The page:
Climate Change Connections: Tipping points

The Island faces particular challenges in the climate change battle.


“Look deep into nature, and then you will understand everything better.” —Albert Einstein

When looking around, especially after these last storms, it would be hard for there to be any denial about climate change, but there are still elements of denial that loom in the background, here and all over the globe. Some examples of denial include:

  • Delaying: We can fix it later with more carbon-catching techno-engineering.
  • Deflection: It’s not our problem, only that of the individual.
  • Downplaying: Keep on burning fossil fuels, because we have all these fixes. We can put the genie back in the bottle.
  • Distraction: This is all about controlling people’s lifestyles.
  • Division: Advocates fighting with one another.
  • Doomsayers: This is so bad, there is nothing we can do to change it.
  • Deniers: They say it has happened in the past, and you can see that for yourself.

A recent article about the Vineyard in Yankee Magazine titled “The Tipping Point” explores facts about the challenging tipping points the Island is facing. The point was made that our Island was formed from glaciers 10,000 years ago, and that it is made largely of sand, and that we are surrounded on all sides by water, so it is not surprising that we are dangerously vulnerable to extremes of climate change. Another relevant noted fact: “The Vineyard’s south-shore beaches have some of the most aggressive erosion rates on the Eastern Seaboard.”

From a human perspective, the article says, “Bigger storms have impacted the Island’s comings and goings, forcing the cancellation of more than 1,700 ferry trips between 2018 and 2020 alone.” Considering that “we now have a year-round population of 23,000, and it swells to 10 times that size in the summer,” ferry availability is most critical to our entire way of life.

Islanders are seeking our true north, that is, finding our course, to address these tipping points. Vineyarders have always been a scrappy bunch, and we still are. For instance, we have many climate change organizations, and exemplary people being urgently proactive.

Here are a few examples of our forward-looking bent:

  • Aquinnah has banned the use of fossil fuel in new construction.
  • The restriction of the size of future houses has been approved in West Tisbury.
  • Julia Livingston, chair of the zoning bylaws review committee in Edgartown, and her colleagues are proposing new climate change-related bylaws.
  • The Wampanoag Tribe of Gay Head (Aquinnah) has a planting day every April to stabilize Lobsterville Beach.
  • In April there will be a tree planting in West Tisbury, and another one in Oak Bluffs.

Vineyard Power, an Island energy cooperative, has partnered with Vineyard Wind, which is developing a large-scale renewable energy project. Sixty-two wind turbines have been installed. As Richard Andre, the president of Vineyard Power, put it, “That’s what we have here … a way we can get off fossil fuel and into renewables is through offshore wind.

“According to Vineyard Power, the nine lease areas south of Martha’s Vineyard and Nantucket will have a total capacity of about 17,000 MW (megawatts), or enough energy to power 8.5 million homes and eliminate 35 million metric tons of carbon dioxide emissions, the equivalent of removing 6 million vehicles from the roads per year.”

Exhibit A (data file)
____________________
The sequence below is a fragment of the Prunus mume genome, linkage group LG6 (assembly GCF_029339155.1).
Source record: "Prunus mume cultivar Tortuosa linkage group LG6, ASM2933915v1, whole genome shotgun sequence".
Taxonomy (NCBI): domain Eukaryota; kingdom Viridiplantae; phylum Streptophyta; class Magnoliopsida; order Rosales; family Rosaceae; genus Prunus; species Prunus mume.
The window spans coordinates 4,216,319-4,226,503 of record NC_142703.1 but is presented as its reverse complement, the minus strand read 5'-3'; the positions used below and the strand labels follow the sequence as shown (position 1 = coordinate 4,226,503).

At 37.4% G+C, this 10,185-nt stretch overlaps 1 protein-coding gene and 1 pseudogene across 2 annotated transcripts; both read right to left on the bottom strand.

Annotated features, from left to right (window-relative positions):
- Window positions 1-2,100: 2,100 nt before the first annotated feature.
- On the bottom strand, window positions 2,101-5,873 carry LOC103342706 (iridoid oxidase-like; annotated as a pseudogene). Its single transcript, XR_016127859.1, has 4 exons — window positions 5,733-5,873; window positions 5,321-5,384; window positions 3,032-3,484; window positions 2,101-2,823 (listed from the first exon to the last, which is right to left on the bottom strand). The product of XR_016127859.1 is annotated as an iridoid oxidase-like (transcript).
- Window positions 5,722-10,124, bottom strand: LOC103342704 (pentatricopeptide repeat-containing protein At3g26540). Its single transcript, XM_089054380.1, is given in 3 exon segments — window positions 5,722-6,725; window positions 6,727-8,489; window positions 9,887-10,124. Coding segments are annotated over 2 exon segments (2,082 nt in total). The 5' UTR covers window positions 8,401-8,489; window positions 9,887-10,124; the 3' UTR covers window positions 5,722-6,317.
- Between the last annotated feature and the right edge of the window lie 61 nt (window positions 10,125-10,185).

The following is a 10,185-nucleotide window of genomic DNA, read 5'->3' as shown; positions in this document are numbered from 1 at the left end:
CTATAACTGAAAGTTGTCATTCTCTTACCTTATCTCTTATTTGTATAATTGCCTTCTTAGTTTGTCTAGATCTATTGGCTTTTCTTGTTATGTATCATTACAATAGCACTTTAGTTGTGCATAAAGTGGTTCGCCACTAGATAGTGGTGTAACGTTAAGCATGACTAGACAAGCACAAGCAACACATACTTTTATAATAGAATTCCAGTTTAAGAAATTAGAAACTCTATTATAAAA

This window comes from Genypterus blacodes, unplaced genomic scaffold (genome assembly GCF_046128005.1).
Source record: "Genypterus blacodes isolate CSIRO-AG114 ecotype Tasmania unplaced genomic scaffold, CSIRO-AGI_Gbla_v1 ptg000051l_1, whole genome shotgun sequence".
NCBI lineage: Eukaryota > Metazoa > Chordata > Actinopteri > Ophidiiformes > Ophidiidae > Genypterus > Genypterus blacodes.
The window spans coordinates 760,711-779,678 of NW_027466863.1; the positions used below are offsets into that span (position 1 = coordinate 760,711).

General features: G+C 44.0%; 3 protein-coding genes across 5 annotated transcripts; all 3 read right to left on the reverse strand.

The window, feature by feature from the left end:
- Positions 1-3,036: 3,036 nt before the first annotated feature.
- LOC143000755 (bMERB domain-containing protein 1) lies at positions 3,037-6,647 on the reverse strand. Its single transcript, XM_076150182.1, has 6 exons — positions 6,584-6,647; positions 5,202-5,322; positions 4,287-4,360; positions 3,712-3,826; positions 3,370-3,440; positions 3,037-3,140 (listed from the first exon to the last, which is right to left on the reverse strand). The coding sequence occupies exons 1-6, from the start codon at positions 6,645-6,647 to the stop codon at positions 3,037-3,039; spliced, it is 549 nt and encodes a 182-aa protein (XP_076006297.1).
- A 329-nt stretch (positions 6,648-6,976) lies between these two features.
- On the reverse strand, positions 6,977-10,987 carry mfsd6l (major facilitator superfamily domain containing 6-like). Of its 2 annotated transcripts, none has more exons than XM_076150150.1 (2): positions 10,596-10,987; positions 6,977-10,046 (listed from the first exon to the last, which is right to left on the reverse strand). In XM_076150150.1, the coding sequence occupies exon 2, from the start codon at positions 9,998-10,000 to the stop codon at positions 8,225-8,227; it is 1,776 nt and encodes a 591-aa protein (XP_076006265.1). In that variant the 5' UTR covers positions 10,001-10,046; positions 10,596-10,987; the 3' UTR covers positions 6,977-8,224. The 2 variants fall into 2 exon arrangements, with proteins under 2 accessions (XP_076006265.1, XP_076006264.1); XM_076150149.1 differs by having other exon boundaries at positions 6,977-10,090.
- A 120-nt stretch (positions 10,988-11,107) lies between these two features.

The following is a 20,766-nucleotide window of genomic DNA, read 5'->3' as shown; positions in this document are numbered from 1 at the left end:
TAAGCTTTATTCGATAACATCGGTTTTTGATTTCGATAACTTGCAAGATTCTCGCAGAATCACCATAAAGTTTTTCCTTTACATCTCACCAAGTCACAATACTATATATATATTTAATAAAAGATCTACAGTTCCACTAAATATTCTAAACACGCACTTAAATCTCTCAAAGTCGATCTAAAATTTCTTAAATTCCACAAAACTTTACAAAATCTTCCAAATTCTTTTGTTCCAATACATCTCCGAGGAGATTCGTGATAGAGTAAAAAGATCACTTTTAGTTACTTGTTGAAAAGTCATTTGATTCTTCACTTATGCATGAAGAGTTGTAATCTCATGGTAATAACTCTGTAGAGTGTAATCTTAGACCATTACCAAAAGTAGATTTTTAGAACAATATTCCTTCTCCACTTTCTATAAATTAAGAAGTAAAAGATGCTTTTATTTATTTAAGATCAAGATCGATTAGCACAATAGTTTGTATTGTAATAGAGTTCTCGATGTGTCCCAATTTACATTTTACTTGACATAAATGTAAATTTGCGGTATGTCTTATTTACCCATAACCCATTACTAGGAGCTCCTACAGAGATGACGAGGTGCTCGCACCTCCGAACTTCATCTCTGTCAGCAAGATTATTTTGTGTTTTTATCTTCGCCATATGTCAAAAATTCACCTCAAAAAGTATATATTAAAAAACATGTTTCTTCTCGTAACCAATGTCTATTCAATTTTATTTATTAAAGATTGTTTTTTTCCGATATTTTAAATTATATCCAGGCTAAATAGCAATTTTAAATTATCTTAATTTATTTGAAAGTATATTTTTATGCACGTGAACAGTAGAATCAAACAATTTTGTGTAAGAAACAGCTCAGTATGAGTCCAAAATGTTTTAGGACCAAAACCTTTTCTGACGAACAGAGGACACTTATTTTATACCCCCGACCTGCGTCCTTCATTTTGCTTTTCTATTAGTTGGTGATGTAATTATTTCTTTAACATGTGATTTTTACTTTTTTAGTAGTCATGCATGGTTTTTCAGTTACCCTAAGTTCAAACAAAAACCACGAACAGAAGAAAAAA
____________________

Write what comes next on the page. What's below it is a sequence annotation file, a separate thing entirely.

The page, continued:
I asked Andre, “In defining what true north means in this battle with climate change, how does that translate to you?”

Andre’s answer: “I’m responsible for Vineyard Power’s management and strategic development, which includes implementing an Island-wide energy transition program as part of our community’s aspiration to eliminate fossil-fuel usage by 2040 through energy efficiency initiatives, building and transportation electrification, developing solar and battery storage projects that will enhance energy resiliency, and developing a trained, Island-based energy transition workforce.

“My interest in environmentalism started 25 years ago with interest in building energy-efficient homes that required no fossil fuels, developing renewable energy systems such as solar and wind, and eating local, organic food, with a focus on our family farm.

“My biggest worry is our continued use of fossil fuels, overpopulation, and the impact these have on humankind. My greatest fear is that we have waited too long to act, but I remain optimistic about our youth and future, and that, if we act now, we just might fix it!”

Many people and organized forces have led, and are still leading us down the path of effective climate change resolve. Kate Warner spent years being a pioneer in the field of solar energy on the Vineyard. She is now the energy planner at the Martha’s Vineyard Commission as part of the Vision Fellowship. Kate told Yankee Magazine, “There’s more of a community that’s involved in this than before, working on all these different fronts, and that’s encouraging, because it’s hard to stay optimistic about this when you look at where things might be headed. I’m frightened — climate change is happening a lot faster than we thought it would. But, we have to keep trying. You need a big group, and I feel like we have that right now.”


  • Read the article in Yankee Magazine, January/February 2024, “The Tipping Point.”
  • Watch the TV documentary “The Biggest Little Farm,” about the equilibrium between nature and us.
  • Educate yourself on wind farms and solar energy.